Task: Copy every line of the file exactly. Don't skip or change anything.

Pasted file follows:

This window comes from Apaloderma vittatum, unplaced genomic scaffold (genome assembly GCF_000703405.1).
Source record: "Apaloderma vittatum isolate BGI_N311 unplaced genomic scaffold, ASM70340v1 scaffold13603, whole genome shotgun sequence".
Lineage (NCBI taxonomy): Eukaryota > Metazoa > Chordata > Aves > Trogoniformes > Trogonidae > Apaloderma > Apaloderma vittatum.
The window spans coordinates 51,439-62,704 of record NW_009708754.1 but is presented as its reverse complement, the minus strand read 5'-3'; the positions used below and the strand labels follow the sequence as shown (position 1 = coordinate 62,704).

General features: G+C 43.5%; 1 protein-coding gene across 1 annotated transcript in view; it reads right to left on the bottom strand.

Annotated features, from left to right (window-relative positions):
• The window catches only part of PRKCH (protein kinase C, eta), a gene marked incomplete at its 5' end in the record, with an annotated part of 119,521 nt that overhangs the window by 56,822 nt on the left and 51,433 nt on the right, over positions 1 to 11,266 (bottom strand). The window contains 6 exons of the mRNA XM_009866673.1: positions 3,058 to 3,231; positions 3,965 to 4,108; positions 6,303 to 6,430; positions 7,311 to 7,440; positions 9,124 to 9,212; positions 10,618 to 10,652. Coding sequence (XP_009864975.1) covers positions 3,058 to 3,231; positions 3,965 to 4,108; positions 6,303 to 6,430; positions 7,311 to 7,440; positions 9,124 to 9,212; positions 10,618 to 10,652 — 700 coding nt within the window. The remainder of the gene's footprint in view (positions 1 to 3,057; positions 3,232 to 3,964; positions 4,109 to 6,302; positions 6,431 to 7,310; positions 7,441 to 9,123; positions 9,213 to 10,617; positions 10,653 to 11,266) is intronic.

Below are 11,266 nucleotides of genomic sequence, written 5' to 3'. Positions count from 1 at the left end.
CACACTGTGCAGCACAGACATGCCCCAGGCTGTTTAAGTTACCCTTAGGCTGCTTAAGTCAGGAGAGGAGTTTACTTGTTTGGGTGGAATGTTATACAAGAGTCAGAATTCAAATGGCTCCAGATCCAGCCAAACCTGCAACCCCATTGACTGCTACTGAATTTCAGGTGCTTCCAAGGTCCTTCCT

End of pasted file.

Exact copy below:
This window comes from Apaloderma vittatum, unplaced genomic scaffold (genome assembly GCF_000703405.1).
Source record: "Apaloderma vittatum isolate BGI_N311 unplaced genomic scaffold, ASM70340v1 scaffold13603, whole genome shotgun sequence".
Lineage (NCBI taxonomy): Eukaryota > Metazoa > Chordata > Aves > Trogoniformes > Trogonidae > Apaloderma > Apaloderma vittatum.
The window spans coordinates 51,439-62,704 of record NW_009708754.1 but is presented as its reverse complement, the minus strand read 5'-3'; the positions used below and the strand labels follow the sequence as shown (position 1 = coordinate 62,704).

General features: G+C 43.5%; 1 protein-coding gene across 1 annotated transcript in view; it reads right to left on the bottom strand.

Annotated features, from left to right (window-relative positions):
• The window catches only part of PRKCH (protein kinase C, eta), a gene marked incomplete at its 5' end in the record, with an annotated part of 119,521 nt that overhangs the window by 56,822 nt on the left and 51,433 nt on the right, over positions 1 to 11,266 (bottom strand). The window contains 6 exons of the mRNA XM_009866673.1: positions 3,058 to 3,231; positions 3,965 to 4,108; positions 6,303 to 6,430; positions 7,311 to 7,440; positions 9,124 to 9,212; positions 10,618 to 10,652. Coding sequence (XP_009864975.1) covers positions 3,058 to 3,231; positions 3,965 to 4,108; positions 6,303 to 6,430; positions 7,311 to 7,440; positions 9,124 to 9,212; positions 10,618 to 10,652 — 700 coding nt within the window. The remainder of the gene's footprint in view (positions 1 to 3,057; positions 3,232 to 3,964; positions 4,109 to 6,302; positions 6,431 to 7,310; positions 7,441 to 9,123; positions 9,213 to 10,617; positions 10,653 to 11,266) is intronic.

Below are 11,266 nucleotides of genomic sequence, written 5' to 3'. Positions count from 1 at the left end.
CACACTGTGCAGCACAGACATGCCCCAGGCTGTTTAAGTTACCCTTAGGCTGCTTAAGTCAGGAGAGGAGTTTACTTGTTTGGGTGGAATGTTATACAAGAGTCAGAATTCAAATGGCTCCAGATCCAGCCAAACCTGCAACCCCATTGACTGCTACTGAATTTCAGGTGCTTCCAAGGTCCTTCCT